Changes in Presidencies
The presidential elections in Colombia will come to a close in the second round of the plebiscite on June 17th. The two remaining proponents stand for opposing extremes of the political spectrum: Ivan Duque, a right wing politician supported by former president Alvaro Uribe, opposes the peace-deal signed with the FARC and pledges to reduce taxes; Gustavo Petro, a former left-wing ‘guerillero’ and mayor of Bogota, is intent on continuing the implementation of the peace deal and plans to strengthen Colombia’s agricultural sector to decrease the country’s dependence on the export of natural resources.
Tensions between both camps are running high in the race leading up to the final vote with opinion polls showing only a marginal lead of Duque over Petro. We will keep you posted on the outcome and what it means for Colombia’s economic future.
Outgoing Colombian president Juan Manuel Santos could celebrate two major accomplishments in May: the admission of Colombia as newest member of the OECD and as global partner of NATO. Membership in these two prestigious international organisms will benefit the South American country through increased investor confidence, better access to finance, and a deeper involvement in international security matters.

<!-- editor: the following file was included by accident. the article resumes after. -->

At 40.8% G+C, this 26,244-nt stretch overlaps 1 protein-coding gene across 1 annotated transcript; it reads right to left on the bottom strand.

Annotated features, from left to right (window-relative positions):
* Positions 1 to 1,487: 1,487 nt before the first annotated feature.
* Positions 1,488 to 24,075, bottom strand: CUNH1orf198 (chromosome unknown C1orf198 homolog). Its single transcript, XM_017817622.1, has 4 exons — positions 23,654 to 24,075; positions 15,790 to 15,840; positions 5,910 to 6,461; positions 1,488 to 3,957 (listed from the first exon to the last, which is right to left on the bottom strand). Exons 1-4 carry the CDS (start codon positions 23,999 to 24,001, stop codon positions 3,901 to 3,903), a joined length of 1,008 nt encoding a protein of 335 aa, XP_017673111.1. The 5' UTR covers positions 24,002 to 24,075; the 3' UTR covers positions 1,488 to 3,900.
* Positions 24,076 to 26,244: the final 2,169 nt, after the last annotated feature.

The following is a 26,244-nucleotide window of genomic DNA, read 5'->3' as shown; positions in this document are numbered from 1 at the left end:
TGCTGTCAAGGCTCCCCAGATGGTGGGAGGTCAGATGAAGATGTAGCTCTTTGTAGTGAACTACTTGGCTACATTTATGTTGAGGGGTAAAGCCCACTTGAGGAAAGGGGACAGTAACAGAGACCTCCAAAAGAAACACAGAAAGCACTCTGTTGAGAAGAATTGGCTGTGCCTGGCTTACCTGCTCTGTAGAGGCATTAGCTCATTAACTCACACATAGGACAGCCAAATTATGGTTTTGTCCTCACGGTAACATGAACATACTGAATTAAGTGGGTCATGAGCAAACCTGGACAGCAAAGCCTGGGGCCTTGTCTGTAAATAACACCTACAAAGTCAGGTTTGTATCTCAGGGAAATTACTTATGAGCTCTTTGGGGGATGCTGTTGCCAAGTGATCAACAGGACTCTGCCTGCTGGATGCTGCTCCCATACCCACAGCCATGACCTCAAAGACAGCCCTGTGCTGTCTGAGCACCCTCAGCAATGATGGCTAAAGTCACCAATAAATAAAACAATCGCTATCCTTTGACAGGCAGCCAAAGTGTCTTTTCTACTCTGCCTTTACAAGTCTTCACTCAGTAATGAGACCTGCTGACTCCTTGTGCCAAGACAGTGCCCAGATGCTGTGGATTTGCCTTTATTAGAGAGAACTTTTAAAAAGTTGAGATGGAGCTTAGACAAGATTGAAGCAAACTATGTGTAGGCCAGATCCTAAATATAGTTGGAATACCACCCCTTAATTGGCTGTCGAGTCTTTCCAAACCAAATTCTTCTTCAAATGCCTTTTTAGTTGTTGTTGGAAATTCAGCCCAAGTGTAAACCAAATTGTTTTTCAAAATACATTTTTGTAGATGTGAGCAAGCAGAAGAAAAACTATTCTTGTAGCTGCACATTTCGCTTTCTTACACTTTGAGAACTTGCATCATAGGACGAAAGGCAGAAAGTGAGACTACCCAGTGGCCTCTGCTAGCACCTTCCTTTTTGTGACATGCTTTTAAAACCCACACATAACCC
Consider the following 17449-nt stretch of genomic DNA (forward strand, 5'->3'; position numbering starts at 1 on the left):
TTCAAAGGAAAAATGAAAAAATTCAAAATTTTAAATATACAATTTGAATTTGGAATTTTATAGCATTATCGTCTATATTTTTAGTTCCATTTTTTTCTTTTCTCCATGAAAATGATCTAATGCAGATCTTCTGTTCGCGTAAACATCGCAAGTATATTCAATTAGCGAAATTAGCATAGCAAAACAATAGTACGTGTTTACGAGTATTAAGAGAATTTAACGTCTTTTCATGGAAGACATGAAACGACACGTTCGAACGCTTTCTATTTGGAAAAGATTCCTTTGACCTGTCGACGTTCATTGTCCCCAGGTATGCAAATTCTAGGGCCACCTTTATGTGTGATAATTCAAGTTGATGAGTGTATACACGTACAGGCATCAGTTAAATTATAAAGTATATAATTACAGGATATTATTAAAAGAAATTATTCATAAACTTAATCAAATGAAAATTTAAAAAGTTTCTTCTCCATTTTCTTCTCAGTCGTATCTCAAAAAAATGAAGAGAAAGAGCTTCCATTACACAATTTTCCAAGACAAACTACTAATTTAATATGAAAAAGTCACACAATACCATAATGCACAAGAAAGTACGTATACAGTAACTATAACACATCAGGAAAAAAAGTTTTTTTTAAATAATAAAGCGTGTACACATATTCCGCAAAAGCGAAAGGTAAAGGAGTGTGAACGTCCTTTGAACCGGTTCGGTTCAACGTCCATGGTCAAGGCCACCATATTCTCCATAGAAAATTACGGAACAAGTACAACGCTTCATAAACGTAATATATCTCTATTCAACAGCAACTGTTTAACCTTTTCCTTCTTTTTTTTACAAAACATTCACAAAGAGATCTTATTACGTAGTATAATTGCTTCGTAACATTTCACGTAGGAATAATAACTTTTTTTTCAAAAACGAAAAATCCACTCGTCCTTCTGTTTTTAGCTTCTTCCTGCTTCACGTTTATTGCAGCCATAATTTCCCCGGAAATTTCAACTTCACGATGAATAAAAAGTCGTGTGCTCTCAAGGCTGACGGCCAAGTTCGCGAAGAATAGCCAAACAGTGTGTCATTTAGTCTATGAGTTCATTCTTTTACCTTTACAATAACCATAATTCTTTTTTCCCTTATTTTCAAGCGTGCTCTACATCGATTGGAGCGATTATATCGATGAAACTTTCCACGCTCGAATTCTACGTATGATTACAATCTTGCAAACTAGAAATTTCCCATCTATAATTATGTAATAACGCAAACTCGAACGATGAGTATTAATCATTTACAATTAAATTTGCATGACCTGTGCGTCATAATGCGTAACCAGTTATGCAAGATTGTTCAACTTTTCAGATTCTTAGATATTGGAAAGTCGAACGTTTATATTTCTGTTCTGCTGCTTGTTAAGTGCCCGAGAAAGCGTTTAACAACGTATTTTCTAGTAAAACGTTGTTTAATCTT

Meanwhile in Peru
The resignation of Peru’s President Pedro Pablo Kuczynski on corruption allegations in March unsettled local and international investors alike. Most public contracts came to a standstill and foreign direct investment dropped significantly. Still Peru is expected to recover the highest economic growth rate in Latin America, after the natural flooding disaster in 2017, and the political changes on the presidential level at the beginning of this year.
Since taking office, the succeeding president, former first vice president Martín Vizcarra has managed to reassure the business community that his government will be a reliable partner. With president Vizcarra, Peru is undertaking considerable efforts in good governance and policies to achieve OECD member status by its bicentennial in 2021. Forthwith Peru continues to be an attractive economy and investment destination with an expected GDP of around 3.6% in 2018.
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